Reforms are needed in financing and reimbursement. Most of the expenses in PD are related to the cost of dialysis solution bags. Why a bag of salt and sugar solution should be so expensive? According to the manufacturers, most of the cost goes in producing the bags used to package the dialysis solution because they need to meet a certain standard. Why none of the famed Indian entrepreneurs and innovators have found a cheaper way of manufacturing these plastic bags? Indigenous manufacturing has the potential to considerably bring down the cost.
The other reform required is in the manner nephrologists are reimbursed. At present, nephrologists have an incentive to prefer HD because they are reimbursed for every session of dialysis (2–3 times a week), whereas for PD, they get paid only for a consultation, which may be once a month or even less frequent. It is important that this differential be removed, and nephrologists receive the same reimbursement for taking care of a patient on dialysis whose treatment costs are funded by the state, irrespective of the modality of dialysis. This will remove the existing perverse incentive in favour of HD. In the UK, Australia and Canada, the healthcare facility (and the nephrologist) receives the same reimbursement for a patient irrespective of the modality of dialysis. As noted earlier, the recent growth in the number of patients on PD in the USA was possible only because of reforms in the process of reimbursement.
Irrespective of what modality of dialysis is offered, sustained success is possible only if the treatment meets with expectations of patients and healthcare providers. This can be facilitated through education of public and healthcare providers, monitoring of quality, and proper and transparent reporting of outcomes. Registries perform this function in countries with established dialysis programmes. Tracking of patients, fed into a quality improvement loop, reduced the rates of infectious complications (peritonitis) by half for patients on PD in Australia. Each $1 of expenditure on the Australia and New Zealand Dialysis and Transplant Registry has yielded $7 of benefits through improved outcomes and reduced spending on complications.
Just because dialysis is available does not mean that all patients with advanced kidney failure should be offered this treatment. Many patients, especially the very old, those with multiple coexisting diseases that limit the lifespan or quality of life, do not have much to gain in their length or quality of life by dialysis. Instead, such patients should receive non-dialytic comprehensive conservative care to manage symptoms, so that they are able to spend the last phase of their lives in the comfort of their homes or a hospice. It is important that these decisions are made in a shared manner after fully understanding the personal preferences and life goals of the patient. In Australia and Canada, where dialysis patients are in their 70s and 80s, every other new eligible patient chooses not to start dialysis. For this to be a viable option, however, supportive care services focussing on symptom management and quality of life should be available and nephrologists should offer them to suitable patients. This requires a change in the mindset of physicians who trained to provide curative services and believe that not offering an available ‘active’ treatment such as dialysis is an admission of defeat. It must be noted that the majority of patients requiring dialysis in India are younger and have fewer comorbid conditions, so they will perhaps benefit more from dialysis than older patients.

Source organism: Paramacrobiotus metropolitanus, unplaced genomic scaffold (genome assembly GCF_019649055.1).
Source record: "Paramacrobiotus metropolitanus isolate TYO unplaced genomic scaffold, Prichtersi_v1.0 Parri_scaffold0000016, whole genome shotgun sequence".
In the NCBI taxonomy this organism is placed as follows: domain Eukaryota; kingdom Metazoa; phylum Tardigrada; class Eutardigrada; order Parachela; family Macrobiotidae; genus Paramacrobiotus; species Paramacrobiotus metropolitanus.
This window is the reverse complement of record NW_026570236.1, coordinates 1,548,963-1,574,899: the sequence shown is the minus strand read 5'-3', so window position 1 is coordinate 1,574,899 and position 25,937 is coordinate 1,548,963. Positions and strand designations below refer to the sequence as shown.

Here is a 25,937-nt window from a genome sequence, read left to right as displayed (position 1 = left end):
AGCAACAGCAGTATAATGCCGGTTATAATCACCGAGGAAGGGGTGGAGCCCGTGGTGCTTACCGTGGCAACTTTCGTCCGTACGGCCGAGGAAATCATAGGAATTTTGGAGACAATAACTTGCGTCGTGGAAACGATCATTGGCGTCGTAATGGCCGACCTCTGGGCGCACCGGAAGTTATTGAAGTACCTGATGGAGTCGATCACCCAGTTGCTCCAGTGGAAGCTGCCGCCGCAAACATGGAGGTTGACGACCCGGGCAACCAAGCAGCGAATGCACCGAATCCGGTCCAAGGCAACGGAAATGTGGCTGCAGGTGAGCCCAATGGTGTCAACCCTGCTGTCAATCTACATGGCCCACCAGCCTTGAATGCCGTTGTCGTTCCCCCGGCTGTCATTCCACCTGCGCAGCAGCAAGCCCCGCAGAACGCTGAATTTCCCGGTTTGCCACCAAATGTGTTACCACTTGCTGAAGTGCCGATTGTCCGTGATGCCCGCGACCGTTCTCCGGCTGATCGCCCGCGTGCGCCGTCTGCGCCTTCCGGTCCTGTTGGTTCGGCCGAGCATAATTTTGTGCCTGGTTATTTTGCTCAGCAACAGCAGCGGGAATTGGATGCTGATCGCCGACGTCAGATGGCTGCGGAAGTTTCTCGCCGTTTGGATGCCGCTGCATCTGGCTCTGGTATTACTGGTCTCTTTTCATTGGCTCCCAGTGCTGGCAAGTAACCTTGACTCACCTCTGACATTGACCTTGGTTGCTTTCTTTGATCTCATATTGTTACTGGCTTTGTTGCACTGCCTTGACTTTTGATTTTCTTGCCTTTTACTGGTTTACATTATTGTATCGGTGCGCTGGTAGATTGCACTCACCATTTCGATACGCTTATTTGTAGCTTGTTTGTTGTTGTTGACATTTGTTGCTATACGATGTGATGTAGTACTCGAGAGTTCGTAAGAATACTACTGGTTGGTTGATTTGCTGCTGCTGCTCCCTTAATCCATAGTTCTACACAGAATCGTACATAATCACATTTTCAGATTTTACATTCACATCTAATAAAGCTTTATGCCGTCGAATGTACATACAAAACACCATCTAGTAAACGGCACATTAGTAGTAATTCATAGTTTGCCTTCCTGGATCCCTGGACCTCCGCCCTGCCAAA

Finally, no country, no matter how rich, can afford to indefinitely support the ever-increasing population on dialysis. The viable long-term solutions to stem the growing burden of kidney disease are to identify and intervene early so that the development of kidney disease can be either entirely prevented or at least substantially slowed down. Effective prevention options are available, but we need urgent reforms in our healthcare system to make sure that these options reach the vulnerable and the marginalized, where the need is greatest. Research is also needed to identify unique risk factors so that populations can be targetted appropriately for screening.
Conflicts of interest. None declared